I’m Not Dying with You Tonight by Kimberly Jones and Gilly Segal
Review by Lauren
Source: library copy; all opinions are my own
Official Summary (add to Goodreads): Lena and Campbell aren’t friends.
Lena has her killer style, her awesome boyfriend, and a plan. She knows she’s going to make it big. Campbell, on the other hand, is just trying to keep her head down and get through the year at her new school.
When both girls attend the Friday-night football game, what neither expects is for everything to descend into sudden mass chaos. Chaos born from violence and hate. Chaos that unexpectedly throws them together.
They aren’t friends. They hardly understand the other’s point of view. But none of that matters when the city is up in flames, and they only have each other to rely on if they’re going to survive the night.
Review: I’m Not Dying with You Tonight was one of the seven YA fiction nominations for the Cybils Awards, which I helped judge (you can find all the winners here). I think this book makes a nice addition to the recent fiction about race, police violence, and prejudice. These are all things that many teens have to deal with on a daily basis, and books like this one allow some to see themselves and others to learn how to empathize and become more open-minded.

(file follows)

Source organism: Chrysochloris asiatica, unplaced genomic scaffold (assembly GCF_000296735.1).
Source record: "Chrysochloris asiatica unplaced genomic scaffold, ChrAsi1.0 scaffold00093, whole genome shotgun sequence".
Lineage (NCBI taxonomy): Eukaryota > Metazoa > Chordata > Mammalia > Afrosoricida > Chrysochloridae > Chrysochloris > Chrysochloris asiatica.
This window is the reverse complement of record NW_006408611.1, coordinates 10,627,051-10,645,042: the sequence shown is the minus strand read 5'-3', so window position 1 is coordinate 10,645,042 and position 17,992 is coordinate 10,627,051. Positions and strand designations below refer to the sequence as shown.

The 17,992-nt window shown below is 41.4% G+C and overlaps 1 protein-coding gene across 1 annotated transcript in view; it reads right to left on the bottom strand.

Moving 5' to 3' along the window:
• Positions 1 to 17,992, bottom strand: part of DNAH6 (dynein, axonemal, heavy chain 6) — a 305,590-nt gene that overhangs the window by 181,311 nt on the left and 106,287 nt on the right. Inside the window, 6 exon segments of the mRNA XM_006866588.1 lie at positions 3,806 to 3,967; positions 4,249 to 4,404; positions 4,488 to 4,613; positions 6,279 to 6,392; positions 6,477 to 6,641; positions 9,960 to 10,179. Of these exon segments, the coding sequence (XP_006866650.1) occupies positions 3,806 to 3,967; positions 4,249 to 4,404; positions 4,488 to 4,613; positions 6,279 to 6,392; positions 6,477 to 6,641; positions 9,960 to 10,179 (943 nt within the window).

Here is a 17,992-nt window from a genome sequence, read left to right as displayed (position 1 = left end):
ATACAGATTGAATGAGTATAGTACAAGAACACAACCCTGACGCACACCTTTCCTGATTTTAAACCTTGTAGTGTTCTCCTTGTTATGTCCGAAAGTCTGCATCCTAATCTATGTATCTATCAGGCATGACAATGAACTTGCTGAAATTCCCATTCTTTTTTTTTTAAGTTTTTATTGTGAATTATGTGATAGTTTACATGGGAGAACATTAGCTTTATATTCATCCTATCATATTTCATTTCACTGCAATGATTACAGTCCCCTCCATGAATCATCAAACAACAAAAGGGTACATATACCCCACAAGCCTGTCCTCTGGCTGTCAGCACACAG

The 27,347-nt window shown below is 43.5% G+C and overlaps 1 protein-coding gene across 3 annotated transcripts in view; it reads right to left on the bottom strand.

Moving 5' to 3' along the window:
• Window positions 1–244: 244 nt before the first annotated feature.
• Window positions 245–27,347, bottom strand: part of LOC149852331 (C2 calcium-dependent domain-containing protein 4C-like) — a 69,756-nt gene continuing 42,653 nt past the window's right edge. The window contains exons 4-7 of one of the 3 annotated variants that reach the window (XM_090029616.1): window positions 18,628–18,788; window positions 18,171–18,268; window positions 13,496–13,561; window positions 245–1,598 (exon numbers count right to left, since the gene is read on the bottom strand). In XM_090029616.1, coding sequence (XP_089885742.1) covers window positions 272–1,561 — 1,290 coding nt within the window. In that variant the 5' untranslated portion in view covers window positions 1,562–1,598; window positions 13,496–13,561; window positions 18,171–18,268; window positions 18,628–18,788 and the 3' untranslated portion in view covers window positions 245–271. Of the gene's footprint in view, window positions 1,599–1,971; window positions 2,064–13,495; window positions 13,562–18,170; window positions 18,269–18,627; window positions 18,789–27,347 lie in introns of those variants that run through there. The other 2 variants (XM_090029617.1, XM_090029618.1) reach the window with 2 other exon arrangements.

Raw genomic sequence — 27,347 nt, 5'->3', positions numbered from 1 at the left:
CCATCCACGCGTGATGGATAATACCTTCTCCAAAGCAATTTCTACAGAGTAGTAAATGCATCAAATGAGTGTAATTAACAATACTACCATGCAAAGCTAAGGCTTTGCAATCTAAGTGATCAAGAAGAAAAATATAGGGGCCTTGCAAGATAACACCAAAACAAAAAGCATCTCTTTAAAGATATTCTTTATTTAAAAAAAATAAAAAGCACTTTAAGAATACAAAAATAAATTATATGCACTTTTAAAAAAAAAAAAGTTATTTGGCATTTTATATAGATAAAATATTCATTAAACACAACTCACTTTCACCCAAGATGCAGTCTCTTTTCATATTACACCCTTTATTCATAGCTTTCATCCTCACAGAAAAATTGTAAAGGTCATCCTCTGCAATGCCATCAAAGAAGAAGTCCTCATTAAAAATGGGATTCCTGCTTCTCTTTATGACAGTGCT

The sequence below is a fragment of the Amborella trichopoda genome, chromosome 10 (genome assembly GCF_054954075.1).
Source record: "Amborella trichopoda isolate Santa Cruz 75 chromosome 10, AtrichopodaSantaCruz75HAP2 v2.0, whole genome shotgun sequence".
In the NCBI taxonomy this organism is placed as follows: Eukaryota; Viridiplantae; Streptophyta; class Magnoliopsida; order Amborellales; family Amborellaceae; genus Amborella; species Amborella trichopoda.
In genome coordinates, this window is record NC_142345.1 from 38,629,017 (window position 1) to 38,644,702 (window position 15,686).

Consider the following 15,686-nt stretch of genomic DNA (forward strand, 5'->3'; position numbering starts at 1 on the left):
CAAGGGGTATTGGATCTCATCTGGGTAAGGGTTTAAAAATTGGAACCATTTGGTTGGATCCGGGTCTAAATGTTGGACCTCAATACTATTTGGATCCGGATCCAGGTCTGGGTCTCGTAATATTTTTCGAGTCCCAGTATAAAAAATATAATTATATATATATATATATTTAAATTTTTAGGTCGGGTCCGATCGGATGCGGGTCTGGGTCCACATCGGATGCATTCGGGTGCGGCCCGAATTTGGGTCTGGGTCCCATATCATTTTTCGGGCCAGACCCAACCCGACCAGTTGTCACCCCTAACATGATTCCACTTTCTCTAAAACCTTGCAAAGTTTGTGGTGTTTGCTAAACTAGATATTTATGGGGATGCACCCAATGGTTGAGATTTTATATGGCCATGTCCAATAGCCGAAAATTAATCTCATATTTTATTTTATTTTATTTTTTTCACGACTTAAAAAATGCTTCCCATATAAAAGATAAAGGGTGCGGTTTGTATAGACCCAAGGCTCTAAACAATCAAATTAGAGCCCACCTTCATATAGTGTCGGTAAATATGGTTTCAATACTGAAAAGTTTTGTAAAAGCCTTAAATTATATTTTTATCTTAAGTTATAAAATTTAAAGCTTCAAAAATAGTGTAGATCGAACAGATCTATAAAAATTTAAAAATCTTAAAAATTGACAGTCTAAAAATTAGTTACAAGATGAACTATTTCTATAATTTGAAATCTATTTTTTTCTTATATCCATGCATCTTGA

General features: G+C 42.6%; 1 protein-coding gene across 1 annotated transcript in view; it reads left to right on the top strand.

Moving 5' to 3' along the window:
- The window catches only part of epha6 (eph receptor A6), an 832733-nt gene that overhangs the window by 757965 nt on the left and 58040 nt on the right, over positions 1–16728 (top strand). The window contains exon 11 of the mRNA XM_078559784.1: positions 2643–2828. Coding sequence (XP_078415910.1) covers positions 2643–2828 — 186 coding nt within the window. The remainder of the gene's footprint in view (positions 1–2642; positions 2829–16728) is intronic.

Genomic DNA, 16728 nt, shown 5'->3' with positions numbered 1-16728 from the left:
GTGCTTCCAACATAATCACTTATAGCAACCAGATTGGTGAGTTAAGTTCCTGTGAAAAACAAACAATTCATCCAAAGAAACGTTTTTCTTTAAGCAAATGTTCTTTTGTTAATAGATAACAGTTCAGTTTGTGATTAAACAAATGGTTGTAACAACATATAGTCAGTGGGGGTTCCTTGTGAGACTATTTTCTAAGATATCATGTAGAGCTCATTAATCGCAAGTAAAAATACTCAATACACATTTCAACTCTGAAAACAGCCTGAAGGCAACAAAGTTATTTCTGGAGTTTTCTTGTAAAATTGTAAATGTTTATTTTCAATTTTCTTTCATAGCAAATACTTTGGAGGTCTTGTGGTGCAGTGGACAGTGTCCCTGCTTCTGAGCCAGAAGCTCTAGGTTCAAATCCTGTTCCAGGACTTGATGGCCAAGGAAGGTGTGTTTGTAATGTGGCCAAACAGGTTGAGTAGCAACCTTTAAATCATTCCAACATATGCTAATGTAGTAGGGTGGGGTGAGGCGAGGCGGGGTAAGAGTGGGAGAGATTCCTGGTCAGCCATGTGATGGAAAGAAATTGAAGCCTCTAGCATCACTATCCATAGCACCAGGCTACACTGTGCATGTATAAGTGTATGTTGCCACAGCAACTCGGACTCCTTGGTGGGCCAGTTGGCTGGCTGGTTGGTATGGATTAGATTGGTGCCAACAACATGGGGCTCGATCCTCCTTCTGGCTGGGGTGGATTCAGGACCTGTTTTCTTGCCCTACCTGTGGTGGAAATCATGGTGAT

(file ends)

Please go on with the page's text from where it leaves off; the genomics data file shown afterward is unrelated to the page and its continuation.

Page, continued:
The book goes back and forth between Lena and Campbell’s point of view, which I really appreciated it. One girl is black, and the other is white. They go to the same high school but that doesn’t mean they have had all of the same experiences or view things in a similar fashion. I’m Not Dying with You Tonight takes place in a 24-hour period. Lena and Campbell are thrown together at a high school football game when fights break out and shots are fired. Trying to get to Lena’s boyfriend so he can drive them home, the two venture out into their city and witness riots and looting.New #bookreview on the blog: I'm Not Dying With You Tonight Click To Tweet
I think it would have been easy to make Campbell the really ignorant white girl, but the authors handled her character well. She was ignorant about things, and she sometimes said things she shouldn’t have, but her experience over that night does change how she views things and she becomes a lot more empathetic toward Lena and others like her. At the same time, Campbell isn’t this racist character – she doesn’t always understand how a situation is different when you’re black (like not outright trusting the police), but she’s learning. As for Lena, she has her own ideas about Campbell, referring to her as a white, rich girl. They both learn things about each other throughout the evening, and I loved that no matter what, they stuck it out together.